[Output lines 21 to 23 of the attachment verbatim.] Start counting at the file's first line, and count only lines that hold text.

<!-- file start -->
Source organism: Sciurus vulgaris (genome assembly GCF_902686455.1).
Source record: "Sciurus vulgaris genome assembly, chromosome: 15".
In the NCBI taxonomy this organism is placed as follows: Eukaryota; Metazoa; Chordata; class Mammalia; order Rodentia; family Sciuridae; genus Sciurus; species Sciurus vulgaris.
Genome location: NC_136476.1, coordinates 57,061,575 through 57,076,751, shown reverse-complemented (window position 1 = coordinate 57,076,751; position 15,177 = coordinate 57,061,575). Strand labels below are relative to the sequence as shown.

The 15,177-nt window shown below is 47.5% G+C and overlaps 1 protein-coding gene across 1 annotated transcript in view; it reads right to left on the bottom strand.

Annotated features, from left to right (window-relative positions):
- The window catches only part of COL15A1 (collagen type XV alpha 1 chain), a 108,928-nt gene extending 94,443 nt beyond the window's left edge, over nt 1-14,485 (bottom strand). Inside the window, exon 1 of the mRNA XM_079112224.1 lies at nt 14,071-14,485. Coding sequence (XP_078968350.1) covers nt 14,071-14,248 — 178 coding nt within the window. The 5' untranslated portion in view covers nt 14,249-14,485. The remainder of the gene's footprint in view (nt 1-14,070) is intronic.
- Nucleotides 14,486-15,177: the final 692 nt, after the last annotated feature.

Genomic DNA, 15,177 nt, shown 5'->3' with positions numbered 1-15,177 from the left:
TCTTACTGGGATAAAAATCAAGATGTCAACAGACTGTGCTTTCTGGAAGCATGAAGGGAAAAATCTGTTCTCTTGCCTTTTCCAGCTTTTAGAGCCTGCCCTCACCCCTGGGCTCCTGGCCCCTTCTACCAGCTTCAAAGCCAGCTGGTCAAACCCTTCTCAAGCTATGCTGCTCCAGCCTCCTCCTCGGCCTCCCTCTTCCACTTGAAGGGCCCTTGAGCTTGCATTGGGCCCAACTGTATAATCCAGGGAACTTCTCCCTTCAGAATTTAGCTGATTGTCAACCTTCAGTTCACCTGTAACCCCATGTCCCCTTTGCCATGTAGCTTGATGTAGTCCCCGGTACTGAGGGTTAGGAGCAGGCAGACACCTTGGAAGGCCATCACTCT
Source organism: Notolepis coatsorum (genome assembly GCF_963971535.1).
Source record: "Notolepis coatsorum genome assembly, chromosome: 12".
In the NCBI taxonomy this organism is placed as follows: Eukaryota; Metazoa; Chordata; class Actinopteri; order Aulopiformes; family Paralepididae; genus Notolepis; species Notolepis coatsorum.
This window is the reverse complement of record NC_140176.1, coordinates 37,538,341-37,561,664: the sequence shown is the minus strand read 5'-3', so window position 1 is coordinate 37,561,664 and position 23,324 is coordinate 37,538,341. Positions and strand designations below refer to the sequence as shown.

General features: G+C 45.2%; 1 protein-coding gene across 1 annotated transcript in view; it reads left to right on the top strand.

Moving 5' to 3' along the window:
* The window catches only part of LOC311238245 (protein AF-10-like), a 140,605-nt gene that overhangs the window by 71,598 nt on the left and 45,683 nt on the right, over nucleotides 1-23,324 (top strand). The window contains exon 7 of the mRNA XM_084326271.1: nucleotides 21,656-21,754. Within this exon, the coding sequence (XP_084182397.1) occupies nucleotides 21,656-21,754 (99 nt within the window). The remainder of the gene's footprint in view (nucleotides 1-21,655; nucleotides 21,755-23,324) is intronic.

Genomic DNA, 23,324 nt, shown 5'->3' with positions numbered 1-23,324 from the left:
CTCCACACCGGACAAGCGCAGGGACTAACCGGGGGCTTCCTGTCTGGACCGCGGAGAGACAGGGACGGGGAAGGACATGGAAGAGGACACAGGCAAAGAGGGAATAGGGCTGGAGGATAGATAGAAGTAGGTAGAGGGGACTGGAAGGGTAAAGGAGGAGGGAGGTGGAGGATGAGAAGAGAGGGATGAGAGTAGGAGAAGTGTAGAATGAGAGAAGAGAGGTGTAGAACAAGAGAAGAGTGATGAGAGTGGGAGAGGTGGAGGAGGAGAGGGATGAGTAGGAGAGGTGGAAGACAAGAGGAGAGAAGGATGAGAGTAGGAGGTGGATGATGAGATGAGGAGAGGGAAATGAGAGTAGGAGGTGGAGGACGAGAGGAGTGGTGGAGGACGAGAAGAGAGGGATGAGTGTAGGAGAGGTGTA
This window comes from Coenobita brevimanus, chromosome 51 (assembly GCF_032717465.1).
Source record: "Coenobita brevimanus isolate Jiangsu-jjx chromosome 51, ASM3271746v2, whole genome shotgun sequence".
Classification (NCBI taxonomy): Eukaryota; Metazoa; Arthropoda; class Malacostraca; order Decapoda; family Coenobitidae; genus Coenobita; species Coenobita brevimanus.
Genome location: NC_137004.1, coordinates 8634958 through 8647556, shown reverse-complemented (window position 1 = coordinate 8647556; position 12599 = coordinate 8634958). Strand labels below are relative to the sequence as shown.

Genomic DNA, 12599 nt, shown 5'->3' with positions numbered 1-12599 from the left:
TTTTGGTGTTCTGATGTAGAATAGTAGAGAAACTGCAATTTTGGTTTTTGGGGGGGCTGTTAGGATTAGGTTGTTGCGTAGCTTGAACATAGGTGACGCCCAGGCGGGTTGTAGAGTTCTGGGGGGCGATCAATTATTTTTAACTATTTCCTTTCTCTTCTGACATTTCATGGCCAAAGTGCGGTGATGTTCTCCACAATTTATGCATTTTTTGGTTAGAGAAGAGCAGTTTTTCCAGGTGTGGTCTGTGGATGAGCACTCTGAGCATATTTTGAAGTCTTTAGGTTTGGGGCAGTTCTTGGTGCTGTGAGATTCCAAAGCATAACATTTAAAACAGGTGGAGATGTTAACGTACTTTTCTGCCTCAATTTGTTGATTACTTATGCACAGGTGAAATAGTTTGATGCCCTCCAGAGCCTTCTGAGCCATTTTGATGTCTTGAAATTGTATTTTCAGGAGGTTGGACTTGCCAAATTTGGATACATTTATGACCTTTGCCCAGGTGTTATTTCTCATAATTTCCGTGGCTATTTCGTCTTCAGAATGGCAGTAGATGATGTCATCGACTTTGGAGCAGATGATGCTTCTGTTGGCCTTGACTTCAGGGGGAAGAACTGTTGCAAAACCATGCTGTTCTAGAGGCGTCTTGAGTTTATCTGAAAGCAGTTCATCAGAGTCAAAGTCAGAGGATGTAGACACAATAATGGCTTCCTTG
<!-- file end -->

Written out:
Source record: "Coenobita brevimanus isolate Jiangsu-jjx chromosome 51, ASM3271746v2, whole genome shotgun sequence".
Classification (NCBI taxonomy): Eukaryota; Metazoa; Arthropoda; class Malacostraca; order Decapoda; family Coenobitidae; genus Coenobita; species Coenobita brevimanus.
Genome location: NC_137004.1, coordinates 8634958 through 8647556, shown reverse-complemented (window position 1 = coordinate 8647556; position 12599 = coordinate 8634958). Strand labels below are relative to the sequence as shown.